The Nuggets might be the deepest team in the league. Against the Knicks on Saturday night, six different players scored in double figures. On the season, six different Nuggets (Galinari, Lawson, Harrington, Nene, Afflalo, Miller) are all averaging double figures. Harrington is an early 6th man of the year candidate, averaging 15.5 points and 5.7 rebounds per game. Andre Miller has been a starting point guard his entire career, and is coming off the bench this year for the Nuggets. (He did start against New York for an injured Afflalo.) The Nuggets second unit (Miller, Harrington, Andersen, Fernandez, and Brewer), can hang with most starting line-ups across the league. Kosta Koufous will start a game and play 20 productive minutes, and then sit out for the next entire game because the Nuggets have so many talented bigs. Speaking of talented bigs, the Nuggets first round draft pick, Kenneth Faried, can’t even find the court. He has ridiculous hops, an NBA ready body, and has looked great in the limited playing time he has received. There is a log-jam of big men ahead of him on the depth chart and Karl has always limited minutes for his rookies. Just imagine how scary the Nugs could be if Karl would unleash the manimal.
The Nuggets are better without superstar Carmelo Anthony. I never thought I would say that, but its true. I will admit it. I have a man crush on Carmelo Anthony. I was a freshmen at Syracuse when he led the Orangemen to a national title. And I have been a Nuggets fan my whole life. So when the Nugs swooped Melo (Thank You Joe Dumars and the Detoit Pistons!), it was best case scenario from a basketball rooting interest. And when he was traded, I didn’t think we would be a better team without him. I was wrong. Melo was great, but he did have his vices, and we look like a better team without him. He is a highly gifted scorer, but a questionable defender. He is impossible to stop, but is also a ball stopper. Without Melo, the Nuggets pass better and defend better. The offense is more fluid and they share the ball more. The extra pass continues to be made. They lead the league in assists, dishing 24.5 dimes per game. The Nuggets defense is more active. They are second in the league in steals, collecting 10.2 swipes per game. Steals lead to transition buckets, which leads to high score totals. The Nuggets are second in the league in scoring, dropping 105.5 per game. Only two teams currently average more than 100 points a game, The Nugs and the Heat (107.0 points per game.). The Heat, a team worth noting, that the Nugs outscored when they play each other I love watching Carmelo play and I will miss him. But the Melo trade was a classic case of addition by subtraction. We lost one of the best Nuggets of all time, but we gained so much in return, we are a better team without him.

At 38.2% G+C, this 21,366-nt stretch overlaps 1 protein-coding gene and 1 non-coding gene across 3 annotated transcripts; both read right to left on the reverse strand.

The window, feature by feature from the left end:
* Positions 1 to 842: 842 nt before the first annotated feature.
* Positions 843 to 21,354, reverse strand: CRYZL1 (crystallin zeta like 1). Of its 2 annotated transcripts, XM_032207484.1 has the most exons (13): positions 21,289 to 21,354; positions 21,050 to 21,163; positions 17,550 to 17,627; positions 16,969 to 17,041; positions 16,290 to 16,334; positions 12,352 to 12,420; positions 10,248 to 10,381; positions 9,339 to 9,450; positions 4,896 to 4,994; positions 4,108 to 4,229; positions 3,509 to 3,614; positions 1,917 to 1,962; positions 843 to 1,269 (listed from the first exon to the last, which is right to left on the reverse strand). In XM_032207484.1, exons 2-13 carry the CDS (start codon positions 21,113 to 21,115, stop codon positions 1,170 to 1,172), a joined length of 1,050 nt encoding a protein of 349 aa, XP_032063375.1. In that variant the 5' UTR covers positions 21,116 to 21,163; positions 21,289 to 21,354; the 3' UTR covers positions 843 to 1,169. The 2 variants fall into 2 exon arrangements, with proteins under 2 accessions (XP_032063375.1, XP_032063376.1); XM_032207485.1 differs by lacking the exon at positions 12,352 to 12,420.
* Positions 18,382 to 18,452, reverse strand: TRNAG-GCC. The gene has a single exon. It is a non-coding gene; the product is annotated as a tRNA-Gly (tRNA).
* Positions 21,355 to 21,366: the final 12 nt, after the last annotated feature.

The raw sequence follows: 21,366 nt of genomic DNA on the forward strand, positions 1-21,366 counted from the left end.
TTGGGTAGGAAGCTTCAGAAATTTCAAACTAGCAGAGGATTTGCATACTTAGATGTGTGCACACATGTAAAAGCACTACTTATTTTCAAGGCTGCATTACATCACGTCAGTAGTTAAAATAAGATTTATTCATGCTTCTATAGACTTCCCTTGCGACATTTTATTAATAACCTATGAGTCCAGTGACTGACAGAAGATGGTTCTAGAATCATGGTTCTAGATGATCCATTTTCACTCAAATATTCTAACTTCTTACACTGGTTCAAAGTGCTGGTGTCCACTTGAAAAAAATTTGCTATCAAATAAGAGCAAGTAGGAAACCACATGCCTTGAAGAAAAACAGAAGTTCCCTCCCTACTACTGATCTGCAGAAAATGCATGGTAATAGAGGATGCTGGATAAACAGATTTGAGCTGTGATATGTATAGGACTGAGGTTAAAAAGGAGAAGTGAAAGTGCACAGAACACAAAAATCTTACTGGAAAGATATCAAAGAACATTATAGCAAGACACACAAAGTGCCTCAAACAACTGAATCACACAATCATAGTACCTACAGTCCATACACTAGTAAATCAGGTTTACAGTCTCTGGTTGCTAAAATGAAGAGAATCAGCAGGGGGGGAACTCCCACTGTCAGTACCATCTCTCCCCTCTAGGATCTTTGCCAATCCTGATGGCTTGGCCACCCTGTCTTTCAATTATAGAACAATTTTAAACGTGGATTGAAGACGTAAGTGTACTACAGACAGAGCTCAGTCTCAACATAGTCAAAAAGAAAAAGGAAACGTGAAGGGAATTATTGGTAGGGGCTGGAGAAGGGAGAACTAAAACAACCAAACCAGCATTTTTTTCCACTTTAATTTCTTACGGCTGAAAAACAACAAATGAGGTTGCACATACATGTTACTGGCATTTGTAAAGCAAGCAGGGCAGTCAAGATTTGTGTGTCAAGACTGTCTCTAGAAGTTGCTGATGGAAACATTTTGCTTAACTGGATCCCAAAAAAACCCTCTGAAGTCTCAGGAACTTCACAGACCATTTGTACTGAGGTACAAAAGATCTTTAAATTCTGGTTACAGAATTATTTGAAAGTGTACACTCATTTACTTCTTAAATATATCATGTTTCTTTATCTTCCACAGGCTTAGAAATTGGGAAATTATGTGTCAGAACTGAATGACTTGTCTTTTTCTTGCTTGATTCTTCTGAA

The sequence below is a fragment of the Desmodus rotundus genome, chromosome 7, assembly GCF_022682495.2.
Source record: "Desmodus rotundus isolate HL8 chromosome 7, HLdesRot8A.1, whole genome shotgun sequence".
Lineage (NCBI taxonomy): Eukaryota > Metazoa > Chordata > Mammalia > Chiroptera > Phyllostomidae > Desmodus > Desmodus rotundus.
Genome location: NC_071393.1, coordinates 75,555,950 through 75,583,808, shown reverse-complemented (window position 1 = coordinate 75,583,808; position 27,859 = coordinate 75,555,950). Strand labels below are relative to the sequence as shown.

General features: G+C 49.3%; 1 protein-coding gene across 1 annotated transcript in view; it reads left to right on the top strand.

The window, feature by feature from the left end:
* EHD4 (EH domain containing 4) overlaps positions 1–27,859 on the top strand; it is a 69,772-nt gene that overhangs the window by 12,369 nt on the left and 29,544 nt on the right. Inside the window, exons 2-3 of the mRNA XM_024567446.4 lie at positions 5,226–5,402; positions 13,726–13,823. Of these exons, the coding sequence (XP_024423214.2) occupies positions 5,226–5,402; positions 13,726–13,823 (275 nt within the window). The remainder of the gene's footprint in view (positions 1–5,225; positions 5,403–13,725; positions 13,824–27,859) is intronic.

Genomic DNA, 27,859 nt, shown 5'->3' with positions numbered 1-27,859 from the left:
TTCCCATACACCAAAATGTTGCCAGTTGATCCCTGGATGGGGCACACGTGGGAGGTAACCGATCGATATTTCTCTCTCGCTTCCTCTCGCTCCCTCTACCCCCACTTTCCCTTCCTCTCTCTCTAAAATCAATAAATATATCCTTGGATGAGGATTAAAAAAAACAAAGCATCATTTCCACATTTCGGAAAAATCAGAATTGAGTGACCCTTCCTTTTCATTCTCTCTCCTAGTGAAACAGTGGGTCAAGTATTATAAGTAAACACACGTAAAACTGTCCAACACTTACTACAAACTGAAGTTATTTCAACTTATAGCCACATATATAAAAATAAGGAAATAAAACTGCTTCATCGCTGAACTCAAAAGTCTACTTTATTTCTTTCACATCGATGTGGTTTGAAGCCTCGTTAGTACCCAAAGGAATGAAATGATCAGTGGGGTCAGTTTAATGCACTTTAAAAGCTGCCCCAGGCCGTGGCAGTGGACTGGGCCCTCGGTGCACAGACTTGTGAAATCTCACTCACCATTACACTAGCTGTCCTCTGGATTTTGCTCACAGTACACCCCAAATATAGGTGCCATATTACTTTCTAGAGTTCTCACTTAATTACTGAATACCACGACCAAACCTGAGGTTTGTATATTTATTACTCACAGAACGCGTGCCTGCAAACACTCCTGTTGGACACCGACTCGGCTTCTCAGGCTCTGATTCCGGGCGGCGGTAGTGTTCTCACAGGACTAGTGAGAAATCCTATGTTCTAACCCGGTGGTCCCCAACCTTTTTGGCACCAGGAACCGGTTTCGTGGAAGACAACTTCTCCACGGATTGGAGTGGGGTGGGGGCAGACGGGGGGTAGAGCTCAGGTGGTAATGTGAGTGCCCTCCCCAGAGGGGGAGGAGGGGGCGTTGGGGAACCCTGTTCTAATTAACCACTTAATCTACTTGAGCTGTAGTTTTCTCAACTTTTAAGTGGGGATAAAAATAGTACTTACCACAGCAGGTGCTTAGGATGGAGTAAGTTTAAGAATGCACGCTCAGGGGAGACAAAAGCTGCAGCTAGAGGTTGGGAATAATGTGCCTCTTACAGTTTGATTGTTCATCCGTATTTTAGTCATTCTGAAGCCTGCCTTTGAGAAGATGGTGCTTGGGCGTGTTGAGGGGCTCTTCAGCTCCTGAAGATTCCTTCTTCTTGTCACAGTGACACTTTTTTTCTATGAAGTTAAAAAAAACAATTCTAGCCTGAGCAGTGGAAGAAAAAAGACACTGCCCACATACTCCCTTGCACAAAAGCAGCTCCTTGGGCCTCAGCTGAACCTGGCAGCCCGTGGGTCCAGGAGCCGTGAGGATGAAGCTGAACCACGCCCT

Let’s hope the Nuggets continue to make bold statements as their impressive season progresses.